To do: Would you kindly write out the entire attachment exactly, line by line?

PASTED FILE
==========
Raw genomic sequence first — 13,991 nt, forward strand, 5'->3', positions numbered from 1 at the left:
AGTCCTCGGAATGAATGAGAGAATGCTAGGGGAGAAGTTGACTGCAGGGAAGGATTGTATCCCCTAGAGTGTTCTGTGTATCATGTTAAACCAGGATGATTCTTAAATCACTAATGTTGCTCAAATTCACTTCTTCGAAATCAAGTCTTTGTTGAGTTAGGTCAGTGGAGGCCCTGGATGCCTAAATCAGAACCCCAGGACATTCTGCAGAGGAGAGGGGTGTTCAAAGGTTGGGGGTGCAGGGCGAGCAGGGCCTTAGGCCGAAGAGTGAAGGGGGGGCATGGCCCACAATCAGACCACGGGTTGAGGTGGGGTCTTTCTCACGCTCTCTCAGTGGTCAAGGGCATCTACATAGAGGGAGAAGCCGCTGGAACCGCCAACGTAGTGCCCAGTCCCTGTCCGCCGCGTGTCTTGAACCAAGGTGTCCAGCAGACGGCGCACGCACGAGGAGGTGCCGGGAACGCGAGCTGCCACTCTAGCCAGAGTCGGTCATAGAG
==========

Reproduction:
Raw genomic sequence first — 13,991 nt, forward strand, 5'->3', positions numbered from 1 at the left:
AGTCCTCGGAATGAATGAGAGAATGCTAGGGGAGAAGTTGACTGCAGGGAAGGATTGTATCCCCTAGAGTGTTCTGTGTATCATGTTAAACCAGGATGATTCTTAAATCACTAATGTTGCTCAAATTCACTTCTTCGAAATCAAGTCTTTGTTGAGTTAGGTCAGTGGAGGCCCTGGATGCCTAAATCAGAACCCCAGGACATTCTGCAGAGGAGAGGGGTGTTCAAAGGTTGGGGGTGCAGGGCGAGCAGGGCCTTAGGCCGAAGAGTGAAGGGGGGGCATGGCCCACAATCAGACCACGGGTTGAGGTGGGGTCTTTCTCACGCTCTCTCAGTGGTCAAGGGCATCTACATAGAGGGAGAAGCCGCTGGAACCGCCAACGTAGTGCCCAGTCCCTGTCCGCCGCGTGTCTTGAACCAAGGTGTCCAGCAGACGGCGCACGCACGAGGAGGTGCCGGGAACGCGAGCTGCCACTCTAGCCAGAGTCGGTCATAGAG